A key element of the 4MAT model of teaching and learning is the idea of organising content under an overarching concept. That is, you find in the content the “big idea” or “deep knowledge” that all the smaller bits of information ultimately link into. And yet, when we look at this in our training it always comes as such a challenge for some teachers. To quote a well-known scientist of his day – Why is this so?
In recent years our education system is well set-up and neatly organised. Dissected into a bewildering array of separate facts considered essential by the powers that be, from an early age we are introduced to these little bits of information that don’t seem to go together at all – I mean if we don’t show our students the links why should they find them? Heaven forbid that we would expect a student to be able to recall how to read a pie chart that they learnt about in Maths while looking at results of an experiment in Science. After all, why should they? That piece of knowledge belongs in another world – a separate room… in a separate block…in a different text book…with a different teacher. As Marion Brady stated:
“We take the compartmentalisation of knowledge for granted. So deeply ingrained is the idea that knowledge is best transmitted to the next generation in neat, discrete packages, that we can hardly imagine schooling organised in any other way. Dec 2004, Phi Delta Kappan
And yet research tells us that there is another way – and it is a better way, for our students and their brains. We all know that the brain works on connections, so knowledge that is presented in a way that is connected to something that the learner already knows is more powerful than trying to install facts that seem unrelated from the learner’s perspective. A good concept acts as a kind of portal that provides access to thinking that would be considered inaccessible otherwise, and for some of our classrooms remains just so.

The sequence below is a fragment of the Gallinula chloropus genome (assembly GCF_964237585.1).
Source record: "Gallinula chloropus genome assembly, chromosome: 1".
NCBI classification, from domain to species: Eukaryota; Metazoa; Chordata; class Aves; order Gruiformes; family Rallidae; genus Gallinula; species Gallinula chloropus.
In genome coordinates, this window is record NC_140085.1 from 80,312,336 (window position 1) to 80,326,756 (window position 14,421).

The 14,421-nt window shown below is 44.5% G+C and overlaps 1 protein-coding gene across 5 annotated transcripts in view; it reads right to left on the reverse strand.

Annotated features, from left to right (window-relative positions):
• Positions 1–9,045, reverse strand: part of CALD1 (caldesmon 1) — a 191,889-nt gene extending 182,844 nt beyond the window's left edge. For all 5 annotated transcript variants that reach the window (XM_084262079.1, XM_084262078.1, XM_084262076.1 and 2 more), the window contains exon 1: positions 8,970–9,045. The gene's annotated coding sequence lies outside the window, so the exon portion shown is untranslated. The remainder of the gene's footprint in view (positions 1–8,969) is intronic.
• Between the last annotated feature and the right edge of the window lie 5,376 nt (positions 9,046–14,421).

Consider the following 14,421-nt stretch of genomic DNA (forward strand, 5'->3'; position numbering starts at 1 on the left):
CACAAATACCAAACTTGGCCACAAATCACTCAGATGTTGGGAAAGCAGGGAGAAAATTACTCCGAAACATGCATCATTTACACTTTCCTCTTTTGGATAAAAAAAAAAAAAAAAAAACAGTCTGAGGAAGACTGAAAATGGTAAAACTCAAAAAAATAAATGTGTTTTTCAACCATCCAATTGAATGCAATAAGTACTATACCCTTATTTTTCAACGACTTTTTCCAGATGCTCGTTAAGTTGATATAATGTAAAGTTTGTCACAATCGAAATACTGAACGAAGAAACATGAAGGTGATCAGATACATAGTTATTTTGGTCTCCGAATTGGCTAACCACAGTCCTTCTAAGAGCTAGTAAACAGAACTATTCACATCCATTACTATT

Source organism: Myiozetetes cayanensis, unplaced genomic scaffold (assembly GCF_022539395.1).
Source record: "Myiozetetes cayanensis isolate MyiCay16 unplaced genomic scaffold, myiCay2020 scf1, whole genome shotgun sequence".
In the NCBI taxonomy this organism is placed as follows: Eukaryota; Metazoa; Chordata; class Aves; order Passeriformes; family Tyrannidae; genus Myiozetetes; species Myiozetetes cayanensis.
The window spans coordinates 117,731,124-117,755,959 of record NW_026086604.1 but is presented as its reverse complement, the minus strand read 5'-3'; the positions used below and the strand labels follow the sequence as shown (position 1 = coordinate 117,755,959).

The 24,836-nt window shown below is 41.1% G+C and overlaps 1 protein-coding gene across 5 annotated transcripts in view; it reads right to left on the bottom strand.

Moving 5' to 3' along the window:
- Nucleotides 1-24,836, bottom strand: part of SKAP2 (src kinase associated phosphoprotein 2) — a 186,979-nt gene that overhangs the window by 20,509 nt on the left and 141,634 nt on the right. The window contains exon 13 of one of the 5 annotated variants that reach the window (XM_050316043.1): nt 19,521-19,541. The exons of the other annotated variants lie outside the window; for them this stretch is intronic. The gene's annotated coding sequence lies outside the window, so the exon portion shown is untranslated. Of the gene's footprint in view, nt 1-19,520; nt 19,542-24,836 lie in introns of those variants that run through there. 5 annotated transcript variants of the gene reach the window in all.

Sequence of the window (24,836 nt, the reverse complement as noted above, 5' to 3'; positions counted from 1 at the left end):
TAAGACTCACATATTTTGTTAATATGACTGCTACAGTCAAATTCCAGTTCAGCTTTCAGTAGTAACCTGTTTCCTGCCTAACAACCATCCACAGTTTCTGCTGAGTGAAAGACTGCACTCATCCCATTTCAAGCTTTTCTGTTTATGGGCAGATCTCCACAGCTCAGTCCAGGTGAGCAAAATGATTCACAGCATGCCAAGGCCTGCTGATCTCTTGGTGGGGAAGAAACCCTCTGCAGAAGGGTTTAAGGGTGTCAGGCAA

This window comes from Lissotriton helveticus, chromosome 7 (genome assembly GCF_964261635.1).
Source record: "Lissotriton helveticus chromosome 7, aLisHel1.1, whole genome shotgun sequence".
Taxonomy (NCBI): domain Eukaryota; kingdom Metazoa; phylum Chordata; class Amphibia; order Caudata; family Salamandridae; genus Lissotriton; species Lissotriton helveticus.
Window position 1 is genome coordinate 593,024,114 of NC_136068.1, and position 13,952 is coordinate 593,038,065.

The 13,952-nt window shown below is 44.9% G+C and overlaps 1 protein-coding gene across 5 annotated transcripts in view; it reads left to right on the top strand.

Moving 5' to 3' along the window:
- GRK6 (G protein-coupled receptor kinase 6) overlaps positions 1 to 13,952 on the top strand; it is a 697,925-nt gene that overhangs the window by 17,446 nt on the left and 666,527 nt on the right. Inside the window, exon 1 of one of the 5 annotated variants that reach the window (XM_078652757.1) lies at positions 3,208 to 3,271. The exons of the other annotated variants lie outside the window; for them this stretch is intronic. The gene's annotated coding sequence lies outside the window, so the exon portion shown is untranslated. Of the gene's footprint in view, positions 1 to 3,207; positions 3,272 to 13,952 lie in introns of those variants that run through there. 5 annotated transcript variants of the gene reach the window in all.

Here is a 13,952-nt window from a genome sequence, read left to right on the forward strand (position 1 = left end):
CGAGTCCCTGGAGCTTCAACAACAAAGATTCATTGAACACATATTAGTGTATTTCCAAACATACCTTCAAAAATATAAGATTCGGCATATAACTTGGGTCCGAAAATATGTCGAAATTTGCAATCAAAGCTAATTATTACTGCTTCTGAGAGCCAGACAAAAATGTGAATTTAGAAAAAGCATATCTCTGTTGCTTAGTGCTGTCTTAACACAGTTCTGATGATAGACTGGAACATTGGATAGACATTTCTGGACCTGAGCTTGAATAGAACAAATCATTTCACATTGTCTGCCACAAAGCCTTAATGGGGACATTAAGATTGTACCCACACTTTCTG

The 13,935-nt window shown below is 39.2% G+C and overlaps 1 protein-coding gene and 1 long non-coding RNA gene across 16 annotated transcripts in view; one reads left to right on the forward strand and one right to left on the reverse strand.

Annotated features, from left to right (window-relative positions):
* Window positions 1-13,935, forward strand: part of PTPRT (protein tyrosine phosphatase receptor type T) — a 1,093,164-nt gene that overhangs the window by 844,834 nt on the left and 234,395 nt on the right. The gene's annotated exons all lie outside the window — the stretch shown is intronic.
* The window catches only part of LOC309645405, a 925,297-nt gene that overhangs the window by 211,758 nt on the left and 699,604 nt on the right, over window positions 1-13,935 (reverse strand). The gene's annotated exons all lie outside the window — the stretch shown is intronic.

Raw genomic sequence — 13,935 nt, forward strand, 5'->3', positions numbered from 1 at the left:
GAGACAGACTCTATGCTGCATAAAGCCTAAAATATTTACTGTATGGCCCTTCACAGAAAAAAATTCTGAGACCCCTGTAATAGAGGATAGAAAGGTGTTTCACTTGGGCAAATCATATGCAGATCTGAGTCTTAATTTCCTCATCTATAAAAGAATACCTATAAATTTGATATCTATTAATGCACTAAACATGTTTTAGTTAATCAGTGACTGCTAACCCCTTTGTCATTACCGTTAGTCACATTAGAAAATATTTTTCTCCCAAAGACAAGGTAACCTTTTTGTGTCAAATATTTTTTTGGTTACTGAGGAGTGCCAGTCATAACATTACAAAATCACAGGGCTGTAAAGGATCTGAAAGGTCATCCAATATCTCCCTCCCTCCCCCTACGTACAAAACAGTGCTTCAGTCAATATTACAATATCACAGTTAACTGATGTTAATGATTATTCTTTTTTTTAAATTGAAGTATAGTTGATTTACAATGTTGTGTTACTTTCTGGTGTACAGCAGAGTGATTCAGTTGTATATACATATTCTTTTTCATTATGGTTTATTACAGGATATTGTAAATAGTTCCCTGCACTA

A concept is an essential understanding that sits at the heart of our content. While curriculum is organised in a way that seems to put the content at the centre of what must be learned, in reality the content is just a contextual example in which the concept is demonstrated. Students need this understanding for the content to make sense. And here is why it is such a challenge for teachers – we are so used to being told what to teach next that we don’t bother trying to find the answer to the more important question – Why does this learning matter? And we really need to ask this question. So often the answer is, because it is the next module in our teaching sequence. However, once you find the real answer you have discovered the essence of why the content is important and this is where you need to start when you begin to teach. The right concept can provide a road map to navigate the content to come and lead your learners to deeper understanding.
Author: Melinda Zanetich - Director & Master Trainer - 4MAT 4Learning - Asia Pacific Region